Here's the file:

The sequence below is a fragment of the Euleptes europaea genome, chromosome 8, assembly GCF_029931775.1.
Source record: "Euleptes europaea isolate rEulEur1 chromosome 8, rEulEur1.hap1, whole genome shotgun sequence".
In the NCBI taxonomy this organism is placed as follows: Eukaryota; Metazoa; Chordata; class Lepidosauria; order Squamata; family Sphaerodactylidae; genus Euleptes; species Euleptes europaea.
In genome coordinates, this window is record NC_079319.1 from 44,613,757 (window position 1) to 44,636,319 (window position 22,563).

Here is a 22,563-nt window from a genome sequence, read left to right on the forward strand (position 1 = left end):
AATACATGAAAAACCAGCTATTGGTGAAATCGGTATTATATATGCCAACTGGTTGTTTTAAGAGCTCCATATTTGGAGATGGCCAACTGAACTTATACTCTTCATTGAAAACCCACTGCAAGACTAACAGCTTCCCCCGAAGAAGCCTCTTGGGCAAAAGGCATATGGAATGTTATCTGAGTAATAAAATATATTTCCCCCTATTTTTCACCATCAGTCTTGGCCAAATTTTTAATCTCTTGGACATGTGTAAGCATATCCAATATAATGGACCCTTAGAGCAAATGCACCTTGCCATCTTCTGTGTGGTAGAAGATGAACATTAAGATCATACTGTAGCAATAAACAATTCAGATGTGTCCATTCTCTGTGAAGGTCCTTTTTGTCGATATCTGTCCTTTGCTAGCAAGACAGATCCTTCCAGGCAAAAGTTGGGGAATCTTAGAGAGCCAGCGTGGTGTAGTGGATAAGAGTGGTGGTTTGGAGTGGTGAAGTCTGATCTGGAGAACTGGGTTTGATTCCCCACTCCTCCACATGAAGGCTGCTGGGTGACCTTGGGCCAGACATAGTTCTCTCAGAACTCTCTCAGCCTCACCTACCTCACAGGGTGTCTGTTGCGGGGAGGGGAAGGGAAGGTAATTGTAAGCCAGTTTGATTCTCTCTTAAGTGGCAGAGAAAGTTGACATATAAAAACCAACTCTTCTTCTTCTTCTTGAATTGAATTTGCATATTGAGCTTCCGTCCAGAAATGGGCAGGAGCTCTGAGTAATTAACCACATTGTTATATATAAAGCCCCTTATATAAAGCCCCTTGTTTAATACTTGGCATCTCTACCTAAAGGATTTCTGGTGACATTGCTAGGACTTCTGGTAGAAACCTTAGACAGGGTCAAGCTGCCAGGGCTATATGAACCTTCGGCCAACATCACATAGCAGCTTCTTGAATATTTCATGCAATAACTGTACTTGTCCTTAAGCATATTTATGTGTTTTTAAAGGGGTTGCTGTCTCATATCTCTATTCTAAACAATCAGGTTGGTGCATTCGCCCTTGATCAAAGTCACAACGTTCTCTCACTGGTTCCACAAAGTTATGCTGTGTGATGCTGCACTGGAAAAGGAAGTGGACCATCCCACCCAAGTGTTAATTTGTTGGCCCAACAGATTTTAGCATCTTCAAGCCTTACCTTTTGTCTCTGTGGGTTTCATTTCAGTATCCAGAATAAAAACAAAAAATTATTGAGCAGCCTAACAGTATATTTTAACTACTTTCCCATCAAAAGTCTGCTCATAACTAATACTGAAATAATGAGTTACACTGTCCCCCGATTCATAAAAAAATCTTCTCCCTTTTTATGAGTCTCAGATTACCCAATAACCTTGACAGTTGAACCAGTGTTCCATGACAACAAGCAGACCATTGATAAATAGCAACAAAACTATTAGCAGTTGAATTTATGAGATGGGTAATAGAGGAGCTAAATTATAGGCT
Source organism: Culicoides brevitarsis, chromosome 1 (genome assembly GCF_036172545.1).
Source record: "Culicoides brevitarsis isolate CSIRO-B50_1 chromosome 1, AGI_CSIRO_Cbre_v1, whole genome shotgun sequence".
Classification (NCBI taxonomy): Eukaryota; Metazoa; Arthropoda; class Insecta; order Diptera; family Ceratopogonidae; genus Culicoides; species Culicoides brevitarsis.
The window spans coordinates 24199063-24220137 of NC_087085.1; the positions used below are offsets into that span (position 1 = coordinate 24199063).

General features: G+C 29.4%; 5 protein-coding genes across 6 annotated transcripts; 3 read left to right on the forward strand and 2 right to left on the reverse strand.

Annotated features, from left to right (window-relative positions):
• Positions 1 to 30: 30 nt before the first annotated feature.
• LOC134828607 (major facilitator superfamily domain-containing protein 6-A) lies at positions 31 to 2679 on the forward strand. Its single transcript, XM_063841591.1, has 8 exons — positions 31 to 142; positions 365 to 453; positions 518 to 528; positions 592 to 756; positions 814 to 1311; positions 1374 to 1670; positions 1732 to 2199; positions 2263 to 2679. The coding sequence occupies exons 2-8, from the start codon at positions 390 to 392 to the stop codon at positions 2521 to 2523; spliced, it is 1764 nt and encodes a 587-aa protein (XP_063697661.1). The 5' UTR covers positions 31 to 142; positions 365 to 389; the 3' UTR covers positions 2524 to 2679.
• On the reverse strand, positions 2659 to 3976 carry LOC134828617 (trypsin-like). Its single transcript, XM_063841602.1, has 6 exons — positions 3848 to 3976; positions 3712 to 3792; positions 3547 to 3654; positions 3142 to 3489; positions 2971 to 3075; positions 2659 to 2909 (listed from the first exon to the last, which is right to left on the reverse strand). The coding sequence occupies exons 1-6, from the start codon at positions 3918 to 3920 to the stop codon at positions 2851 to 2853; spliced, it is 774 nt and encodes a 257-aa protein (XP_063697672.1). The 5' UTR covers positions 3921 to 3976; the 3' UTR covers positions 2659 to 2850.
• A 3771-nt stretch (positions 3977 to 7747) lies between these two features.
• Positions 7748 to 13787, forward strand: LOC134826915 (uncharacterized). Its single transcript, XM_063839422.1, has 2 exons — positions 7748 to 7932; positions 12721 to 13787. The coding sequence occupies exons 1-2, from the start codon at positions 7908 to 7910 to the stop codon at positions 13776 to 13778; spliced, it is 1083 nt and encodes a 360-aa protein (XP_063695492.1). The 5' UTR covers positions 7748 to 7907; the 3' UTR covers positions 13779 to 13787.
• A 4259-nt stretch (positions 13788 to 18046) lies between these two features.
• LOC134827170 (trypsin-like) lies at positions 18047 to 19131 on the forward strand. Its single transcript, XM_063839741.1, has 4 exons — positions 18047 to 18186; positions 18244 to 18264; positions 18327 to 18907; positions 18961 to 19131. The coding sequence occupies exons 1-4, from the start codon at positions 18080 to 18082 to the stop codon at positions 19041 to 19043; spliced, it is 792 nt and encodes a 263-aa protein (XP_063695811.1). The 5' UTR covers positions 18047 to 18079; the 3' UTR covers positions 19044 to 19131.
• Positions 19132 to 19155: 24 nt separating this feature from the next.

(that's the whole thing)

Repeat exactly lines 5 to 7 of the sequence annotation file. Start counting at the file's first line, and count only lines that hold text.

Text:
Here is a 22,563-nt window from a genome sequence, read left to right on the forward strand (position 1 = left end):
AATACATGAAAAACCAGCTATTGGTGAAATCGGTATTATATATGCCAACTGGTTGTTTTAAGAGCTCCATATTTGGAGATGGCCAACTGAACTTATACTCTTCATTGAAAACCCACTGCAAGACTAACAGCTTCCCCCGAAGAAGCCTCTTGGGCAAAAGGCATATGGAATGTTATCTGAGTAATAAAATATATTTCCCCCTATTTTTCACCATCAGTCTTGGCCAAATTTTTAATCTCTTGGACATGTGTAAGCATATCCAATATAATGGACCCTTAGAGCAAATGCACCTTGCCATCTTCTGTGTGGTAGAAGATGAACATTAAGATCATACTGTAGCAATAAACAATTCAGATGTGTCCATTCTCTGTGAAGGTCCTTTTTGTCGATATCTGTCCTTTGCTAGCAAGACAGATCCTTCCAGGCAAAAGTTGGGGAATCTTAGAGAGCCAGCGTGGTGTAGTGGATAAGAGTGGTGGTTTGGAGTGGTGAAGTCTGATCTGGAGAACTGGGTTTGATTCCCCACTCCTCCACATGAAGGCTGCTGGGTGACCTTGGGCCAGACATAGTTCTCTCAGAACTCTCTCAGCCTCACCTACCTCACAGGGTGTCTGTTGCGGGGAGGGGAAGGGAAGGTAATTGTAAGCCAGTTTGATTCTCTCTTAAGTGGCAGAGAAAGTTGACATATAAAAACCAACTCTTCTTCTTCTTCTTGAATTGAATTTGCATATTGAGCTTCCGTCCAGAAATGGGCAGGAGCTCTGAGTAATTAACCACATTGTTATATATAAAGCCCCTTATATAAAGCCCCTTGTTTAATACTTGGCATCTCTACCTAAAGGATTTCTGGTGACATTGCTAGGACTTCTGGTAGAAACCTTAGACAGGGTCAAGCTGCCAGGGCTATATGAACCTTCGGCCAACATCACATAGCAGCTTCTTGAATATTTCATGCAATAACTGTACTTGTCCTTAAGCATATTTATGTGTTTTTAAAGGGGTTGCTGTCTCATATCTCTATTCTAAACAATCAGGTTGGTGCATTCGCCCTTGATCAAAGTCACAACGTTCTCTCACTGGTTCCACAAAGTTATGCTGTGTGATGCTGCACTGGAAAAGGAAGTGGACCATCCCACCCAAGTGTTAATTTGTTGGCCCAACAGATTTTAGCATCTTCAAGCCTTACCTTTTGTCTCTGTGGGTTTCATTTCAGTATCCAGAATAAAAACAAAAAATTATTGAGCAGCCTAACAGTATATTTTAACTACTTTCCCATCAAAAGTCTGCTCATAACTAATACTGAAATAATGAGTTACACTGTCCCCCGATTCATAAAAAAATCTTCTCCCTTTTTATGAGTCTCAGATTACCCAATAACCTTGACAGTTGAACCAGTGTTCCATGACAACAAGCAGACCATTGATAAATAGCAACAAAACTATTAGCAGTTGAATTTATGAGATGGGTAATAGAGGAGCTAAATTATAGGCT
Source organism: Culicoides brevitarsis, chromosome 1 (genome assembly GCF_036172545.1).